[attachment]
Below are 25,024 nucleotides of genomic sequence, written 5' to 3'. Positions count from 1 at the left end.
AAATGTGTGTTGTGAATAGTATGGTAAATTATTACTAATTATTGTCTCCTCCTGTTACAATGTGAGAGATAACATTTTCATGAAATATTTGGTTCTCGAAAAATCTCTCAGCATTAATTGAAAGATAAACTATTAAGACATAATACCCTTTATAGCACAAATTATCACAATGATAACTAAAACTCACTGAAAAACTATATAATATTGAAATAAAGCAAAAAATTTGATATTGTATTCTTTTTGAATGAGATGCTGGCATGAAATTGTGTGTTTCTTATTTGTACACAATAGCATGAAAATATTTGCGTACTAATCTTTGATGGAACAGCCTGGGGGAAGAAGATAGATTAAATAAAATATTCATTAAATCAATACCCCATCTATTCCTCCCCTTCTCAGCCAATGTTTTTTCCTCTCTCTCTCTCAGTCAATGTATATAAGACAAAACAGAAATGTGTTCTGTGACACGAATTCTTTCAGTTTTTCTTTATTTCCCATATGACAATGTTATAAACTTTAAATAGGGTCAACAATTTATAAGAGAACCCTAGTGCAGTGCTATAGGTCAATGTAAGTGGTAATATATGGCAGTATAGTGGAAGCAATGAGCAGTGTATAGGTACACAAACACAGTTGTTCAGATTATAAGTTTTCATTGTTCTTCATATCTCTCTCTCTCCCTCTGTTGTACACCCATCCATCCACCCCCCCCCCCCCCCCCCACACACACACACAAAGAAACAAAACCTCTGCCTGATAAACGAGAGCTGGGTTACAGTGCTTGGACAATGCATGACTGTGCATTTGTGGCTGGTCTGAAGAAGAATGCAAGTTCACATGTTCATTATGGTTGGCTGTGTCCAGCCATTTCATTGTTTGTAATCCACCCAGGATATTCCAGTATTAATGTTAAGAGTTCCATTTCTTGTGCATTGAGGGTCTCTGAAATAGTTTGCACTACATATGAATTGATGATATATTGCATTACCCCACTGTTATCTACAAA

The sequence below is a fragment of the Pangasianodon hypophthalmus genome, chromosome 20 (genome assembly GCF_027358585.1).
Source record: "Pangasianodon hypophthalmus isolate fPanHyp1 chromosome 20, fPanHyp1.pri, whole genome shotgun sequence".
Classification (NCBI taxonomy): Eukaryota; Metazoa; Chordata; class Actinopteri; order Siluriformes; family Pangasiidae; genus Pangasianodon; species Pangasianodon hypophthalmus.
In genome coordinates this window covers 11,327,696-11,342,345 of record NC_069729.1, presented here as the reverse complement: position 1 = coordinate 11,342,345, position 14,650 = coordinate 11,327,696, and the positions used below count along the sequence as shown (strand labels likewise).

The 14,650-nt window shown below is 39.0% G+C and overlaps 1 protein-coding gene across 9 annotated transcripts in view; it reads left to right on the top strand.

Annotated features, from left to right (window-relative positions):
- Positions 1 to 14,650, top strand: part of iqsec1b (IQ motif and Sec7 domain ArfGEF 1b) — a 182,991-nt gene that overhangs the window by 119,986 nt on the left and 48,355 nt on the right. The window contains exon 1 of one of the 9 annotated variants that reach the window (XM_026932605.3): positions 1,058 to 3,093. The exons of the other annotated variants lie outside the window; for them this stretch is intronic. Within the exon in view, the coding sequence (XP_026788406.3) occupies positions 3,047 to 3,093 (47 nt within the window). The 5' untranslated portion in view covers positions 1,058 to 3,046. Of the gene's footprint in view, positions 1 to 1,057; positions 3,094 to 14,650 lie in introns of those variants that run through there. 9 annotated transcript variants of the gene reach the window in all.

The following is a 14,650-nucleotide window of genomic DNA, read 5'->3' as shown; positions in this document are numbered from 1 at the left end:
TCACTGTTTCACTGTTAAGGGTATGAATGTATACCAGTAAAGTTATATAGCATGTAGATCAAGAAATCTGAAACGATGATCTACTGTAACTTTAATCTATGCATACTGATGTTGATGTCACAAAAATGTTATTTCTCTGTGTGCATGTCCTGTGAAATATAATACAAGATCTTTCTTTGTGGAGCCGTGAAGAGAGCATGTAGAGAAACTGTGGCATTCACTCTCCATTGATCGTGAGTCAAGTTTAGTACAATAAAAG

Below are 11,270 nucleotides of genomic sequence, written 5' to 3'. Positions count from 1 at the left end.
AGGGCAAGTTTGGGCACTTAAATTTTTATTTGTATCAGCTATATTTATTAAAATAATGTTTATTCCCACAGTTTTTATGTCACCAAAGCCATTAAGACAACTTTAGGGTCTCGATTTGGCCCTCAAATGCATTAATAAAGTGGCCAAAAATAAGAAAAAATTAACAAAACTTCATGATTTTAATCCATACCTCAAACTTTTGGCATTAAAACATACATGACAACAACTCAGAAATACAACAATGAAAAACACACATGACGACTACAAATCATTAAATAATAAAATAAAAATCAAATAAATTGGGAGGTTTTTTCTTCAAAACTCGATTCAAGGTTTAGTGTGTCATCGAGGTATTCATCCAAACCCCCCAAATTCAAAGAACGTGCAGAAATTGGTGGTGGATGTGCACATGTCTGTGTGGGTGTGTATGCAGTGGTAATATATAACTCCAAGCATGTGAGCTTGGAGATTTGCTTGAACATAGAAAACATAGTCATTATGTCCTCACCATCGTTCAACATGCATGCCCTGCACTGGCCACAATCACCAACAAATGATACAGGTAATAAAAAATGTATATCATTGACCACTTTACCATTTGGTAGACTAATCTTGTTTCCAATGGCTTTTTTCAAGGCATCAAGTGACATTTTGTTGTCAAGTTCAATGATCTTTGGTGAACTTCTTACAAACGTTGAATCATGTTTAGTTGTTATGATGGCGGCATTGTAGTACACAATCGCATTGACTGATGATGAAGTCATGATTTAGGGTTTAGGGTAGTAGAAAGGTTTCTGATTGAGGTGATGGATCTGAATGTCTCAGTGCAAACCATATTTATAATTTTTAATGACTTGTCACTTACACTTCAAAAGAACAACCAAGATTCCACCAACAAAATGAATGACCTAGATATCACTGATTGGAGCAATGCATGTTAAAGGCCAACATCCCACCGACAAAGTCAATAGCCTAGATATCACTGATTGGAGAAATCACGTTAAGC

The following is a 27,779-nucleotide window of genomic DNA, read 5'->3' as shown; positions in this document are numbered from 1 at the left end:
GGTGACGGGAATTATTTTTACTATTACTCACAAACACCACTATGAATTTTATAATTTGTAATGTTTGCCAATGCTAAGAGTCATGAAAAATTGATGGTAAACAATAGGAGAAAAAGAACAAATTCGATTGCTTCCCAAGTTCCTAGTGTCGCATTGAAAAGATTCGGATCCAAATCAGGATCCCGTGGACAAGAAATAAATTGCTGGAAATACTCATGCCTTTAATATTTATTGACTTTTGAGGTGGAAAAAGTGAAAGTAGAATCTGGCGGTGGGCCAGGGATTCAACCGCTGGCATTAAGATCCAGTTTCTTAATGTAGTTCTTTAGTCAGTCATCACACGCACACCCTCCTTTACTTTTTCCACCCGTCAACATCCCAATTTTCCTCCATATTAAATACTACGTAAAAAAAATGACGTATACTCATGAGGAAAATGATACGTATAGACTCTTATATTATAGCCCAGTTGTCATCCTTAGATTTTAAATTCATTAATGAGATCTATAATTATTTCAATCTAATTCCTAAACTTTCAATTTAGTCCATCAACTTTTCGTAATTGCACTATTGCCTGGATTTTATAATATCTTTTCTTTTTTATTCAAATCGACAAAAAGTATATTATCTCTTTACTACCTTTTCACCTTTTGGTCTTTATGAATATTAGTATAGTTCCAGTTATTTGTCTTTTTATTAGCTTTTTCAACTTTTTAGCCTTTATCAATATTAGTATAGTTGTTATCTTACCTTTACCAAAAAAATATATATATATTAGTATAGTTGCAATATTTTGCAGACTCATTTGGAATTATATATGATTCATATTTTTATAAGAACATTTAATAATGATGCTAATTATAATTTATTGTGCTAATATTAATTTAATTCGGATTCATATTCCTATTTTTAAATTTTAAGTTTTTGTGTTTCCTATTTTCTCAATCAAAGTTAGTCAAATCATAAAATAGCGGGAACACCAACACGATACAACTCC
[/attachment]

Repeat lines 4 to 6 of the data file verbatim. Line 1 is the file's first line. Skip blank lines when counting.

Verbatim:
Source record: "Pangasianodon hypophthalmus isolate fPanHyp1 chromosome 20, fPanHyp1.pri, whole genome shotgun sequence".
Classification (NCBI taxonomy): Eukaryota; Metazoa; Chordata; class Actinopteri; order Siluriformes; family Pangasiidae; genus Pangasianodon; species Pangasianodon hypophthalmus.
In genome coordinates this window covers 11,327,696-11,342,345 of record NC_069729.1, presented here as the reverse complement: position 1 = coordinate 11,342,345, position 14,650 = coordinate 11,327,696, and the positions used below count along the sequence as shown (strand labels likewise).